It sounds like something straight out of the Sci-Fi genre, robots that have autonomy and can make "kill" decisions. However, drones receiving the capability to make lethal decisions might not ever come to fruition.
It's said drones that have autonomy could be better, smarter and execute their own commands. They could be less damaging to the civilian population during war and could have more staying power.
Scientists, engineers and policymakers are looking for ways to make drones autonomous. Despite their search, current technology has no way of giving a drone autonomy.
With the ever-changing face of technology this may very well change in the future. Eventually, drones could have the ability to autonomously make a lethal decision. It would respond to its programmed set of inputs. It would then be able to select a target and fire its weapons without a human being checking or reviewing its decision.
The idea of a drone having autonomy is sure to spark controversy. A report on the National Journal website says that autonomy would solve several "downside issues" that involve drones. Purdue University Professor Samuel Liles had the following to say in the report:
"If a drone's system is sophisticated enough, it could be less emotional, more selective and able to provide force in a way that achieves a tactical objective with the least harm. A lethal autonomous robot can aim better, target better, select better, and in general be a better asset with the linked ISR [intelligence, surveillance, and reconnaissance] packages it can run" [sic].
It's said that drones in their current state can be easily hacked. In 2009, it's said that Iranian-based militias hacked U.S. drones using $26 off-the-shelf software. This allowed them to intercept video feeds of the drones that flew over Iraq.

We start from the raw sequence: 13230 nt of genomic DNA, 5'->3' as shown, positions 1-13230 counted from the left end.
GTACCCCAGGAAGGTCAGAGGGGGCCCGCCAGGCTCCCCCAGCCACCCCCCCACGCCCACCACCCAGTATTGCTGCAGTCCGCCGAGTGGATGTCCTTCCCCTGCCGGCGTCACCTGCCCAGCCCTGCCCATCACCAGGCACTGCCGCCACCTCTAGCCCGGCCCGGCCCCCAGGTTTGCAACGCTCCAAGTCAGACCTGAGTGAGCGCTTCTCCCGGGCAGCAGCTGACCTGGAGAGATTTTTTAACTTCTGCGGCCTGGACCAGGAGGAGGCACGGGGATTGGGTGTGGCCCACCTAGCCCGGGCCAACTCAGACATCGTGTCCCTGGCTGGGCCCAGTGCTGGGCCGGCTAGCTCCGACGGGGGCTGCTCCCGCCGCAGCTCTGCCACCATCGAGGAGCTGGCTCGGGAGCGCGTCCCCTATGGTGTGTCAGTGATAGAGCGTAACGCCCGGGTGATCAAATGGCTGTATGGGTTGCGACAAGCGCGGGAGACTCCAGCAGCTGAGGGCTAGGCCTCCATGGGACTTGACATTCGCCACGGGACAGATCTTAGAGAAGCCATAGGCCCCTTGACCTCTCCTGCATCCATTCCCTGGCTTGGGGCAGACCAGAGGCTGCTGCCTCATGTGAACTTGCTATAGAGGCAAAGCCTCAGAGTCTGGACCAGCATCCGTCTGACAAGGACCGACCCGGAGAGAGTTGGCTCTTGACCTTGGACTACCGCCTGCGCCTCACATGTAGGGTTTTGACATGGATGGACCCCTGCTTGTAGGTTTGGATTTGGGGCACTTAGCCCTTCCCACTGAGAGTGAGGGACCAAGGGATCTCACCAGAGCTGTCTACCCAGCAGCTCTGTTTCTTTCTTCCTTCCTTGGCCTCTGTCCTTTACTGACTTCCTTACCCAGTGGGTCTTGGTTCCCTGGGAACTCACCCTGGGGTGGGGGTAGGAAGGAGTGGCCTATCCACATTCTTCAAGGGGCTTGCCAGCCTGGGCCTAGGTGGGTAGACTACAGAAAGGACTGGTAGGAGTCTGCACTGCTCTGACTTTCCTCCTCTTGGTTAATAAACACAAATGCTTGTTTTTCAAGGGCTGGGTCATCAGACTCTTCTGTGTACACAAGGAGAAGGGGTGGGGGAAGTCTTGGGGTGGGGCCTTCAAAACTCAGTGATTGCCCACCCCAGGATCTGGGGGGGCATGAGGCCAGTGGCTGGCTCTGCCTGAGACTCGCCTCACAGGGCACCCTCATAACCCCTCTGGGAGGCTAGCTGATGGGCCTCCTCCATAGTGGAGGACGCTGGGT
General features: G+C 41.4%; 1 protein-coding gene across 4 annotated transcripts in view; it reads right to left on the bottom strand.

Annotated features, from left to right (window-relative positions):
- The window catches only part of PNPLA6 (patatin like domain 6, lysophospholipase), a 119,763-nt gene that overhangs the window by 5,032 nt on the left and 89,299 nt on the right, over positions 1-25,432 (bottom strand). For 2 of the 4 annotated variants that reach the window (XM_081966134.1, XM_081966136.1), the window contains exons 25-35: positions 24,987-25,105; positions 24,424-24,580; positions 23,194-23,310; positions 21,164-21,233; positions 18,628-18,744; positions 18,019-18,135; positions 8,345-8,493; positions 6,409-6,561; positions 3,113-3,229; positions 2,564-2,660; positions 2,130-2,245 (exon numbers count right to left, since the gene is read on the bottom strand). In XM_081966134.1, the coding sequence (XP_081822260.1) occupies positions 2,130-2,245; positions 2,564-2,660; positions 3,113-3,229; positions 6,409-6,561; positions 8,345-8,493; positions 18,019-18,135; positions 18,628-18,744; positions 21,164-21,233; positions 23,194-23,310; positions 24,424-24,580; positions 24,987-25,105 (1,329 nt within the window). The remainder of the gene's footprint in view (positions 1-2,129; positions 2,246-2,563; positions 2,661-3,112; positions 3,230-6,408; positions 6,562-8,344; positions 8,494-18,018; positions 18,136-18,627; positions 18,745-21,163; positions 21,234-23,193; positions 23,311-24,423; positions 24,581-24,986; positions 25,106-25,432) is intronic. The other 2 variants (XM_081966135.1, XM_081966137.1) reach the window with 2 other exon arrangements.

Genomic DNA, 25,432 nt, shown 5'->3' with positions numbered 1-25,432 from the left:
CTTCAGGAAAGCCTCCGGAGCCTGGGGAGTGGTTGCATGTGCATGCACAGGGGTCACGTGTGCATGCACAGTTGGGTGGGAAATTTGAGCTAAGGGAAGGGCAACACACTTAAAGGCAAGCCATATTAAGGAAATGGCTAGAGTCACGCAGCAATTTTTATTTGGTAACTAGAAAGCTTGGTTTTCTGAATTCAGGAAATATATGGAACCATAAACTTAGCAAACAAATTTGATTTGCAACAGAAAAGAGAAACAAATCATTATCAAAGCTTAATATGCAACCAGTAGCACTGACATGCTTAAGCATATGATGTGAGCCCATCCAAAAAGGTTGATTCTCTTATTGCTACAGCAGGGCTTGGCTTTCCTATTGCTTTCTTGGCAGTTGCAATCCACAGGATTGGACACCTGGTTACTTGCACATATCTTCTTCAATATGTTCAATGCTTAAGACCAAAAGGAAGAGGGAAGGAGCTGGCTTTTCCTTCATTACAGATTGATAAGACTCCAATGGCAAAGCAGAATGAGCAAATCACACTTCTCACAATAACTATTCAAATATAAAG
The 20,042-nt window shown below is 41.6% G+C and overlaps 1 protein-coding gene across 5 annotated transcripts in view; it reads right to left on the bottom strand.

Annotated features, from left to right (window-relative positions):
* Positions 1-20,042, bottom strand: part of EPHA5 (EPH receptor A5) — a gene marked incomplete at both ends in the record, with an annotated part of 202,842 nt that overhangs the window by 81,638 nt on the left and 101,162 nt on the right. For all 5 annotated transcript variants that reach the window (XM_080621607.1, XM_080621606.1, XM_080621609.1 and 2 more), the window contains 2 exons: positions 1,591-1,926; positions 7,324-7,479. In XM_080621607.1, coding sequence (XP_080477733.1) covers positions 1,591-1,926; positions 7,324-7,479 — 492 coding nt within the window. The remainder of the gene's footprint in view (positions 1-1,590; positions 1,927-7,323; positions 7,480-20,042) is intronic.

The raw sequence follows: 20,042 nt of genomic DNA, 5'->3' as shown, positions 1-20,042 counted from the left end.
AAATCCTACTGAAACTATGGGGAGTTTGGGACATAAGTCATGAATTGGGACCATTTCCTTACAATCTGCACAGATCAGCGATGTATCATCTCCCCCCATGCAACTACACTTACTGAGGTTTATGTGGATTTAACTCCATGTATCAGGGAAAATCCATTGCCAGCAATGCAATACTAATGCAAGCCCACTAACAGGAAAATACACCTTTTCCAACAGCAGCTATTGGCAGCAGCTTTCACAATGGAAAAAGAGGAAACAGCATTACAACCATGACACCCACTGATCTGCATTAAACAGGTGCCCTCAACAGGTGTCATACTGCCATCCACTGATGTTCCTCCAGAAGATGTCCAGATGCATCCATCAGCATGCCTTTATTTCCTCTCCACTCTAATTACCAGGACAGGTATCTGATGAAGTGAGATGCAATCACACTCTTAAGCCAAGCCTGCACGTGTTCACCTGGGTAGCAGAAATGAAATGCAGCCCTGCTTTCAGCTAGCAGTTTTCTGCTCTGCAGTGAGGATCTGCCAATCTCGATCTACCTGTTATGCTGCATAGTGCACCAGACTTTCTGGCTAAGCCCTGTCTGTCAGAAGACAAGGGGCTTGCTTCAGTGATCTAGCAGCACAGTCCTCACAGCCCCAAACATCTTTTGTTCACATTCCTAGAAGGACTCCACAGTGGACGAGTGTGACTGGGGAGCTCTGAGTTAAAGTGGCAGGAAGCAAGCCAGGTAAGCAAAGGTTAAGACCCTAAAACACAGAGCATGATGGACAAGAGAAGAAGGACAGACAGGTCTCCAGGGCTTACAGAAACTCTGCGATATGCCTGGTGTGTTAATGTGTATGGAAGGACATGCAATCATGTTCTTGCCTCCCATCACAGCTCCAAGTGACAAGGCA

In 2011, a virus infected some of the drone control systems at Creech Air Force Base located in Nevada. This was reported to have led to "security concerns of the unmanned aircraft." Giving drones autonomy might be the security that can prevent the drones from being hacked.
The National Journal report says: "It (autonomy) may be that the only way to make a drone truly secure is to allow it to make its own decisions without a human controller: if it receives no outside commands, then it cannot be hacked (at least as easily). And that's where Lethal Autonomous Robots (LAR), might be the most attractive."
It's said LARs are "the subject of fierce debate in academia, the military and policy circles." An autonomous drone system is unlikely to be used on the battlefield due to it's inability to distinguish friend from foe.
However, if and when drones are given autonomy could it become like a scene out of a Terminator movie? Hopefully we will never find out if that's the case.
If you would like to receive an email when new articles are published please consider subscribing by clicking the blue subscribe link located under the photo that accompanies this article. If you would like to read more articles by the Marine Corps Examiner, you can go here.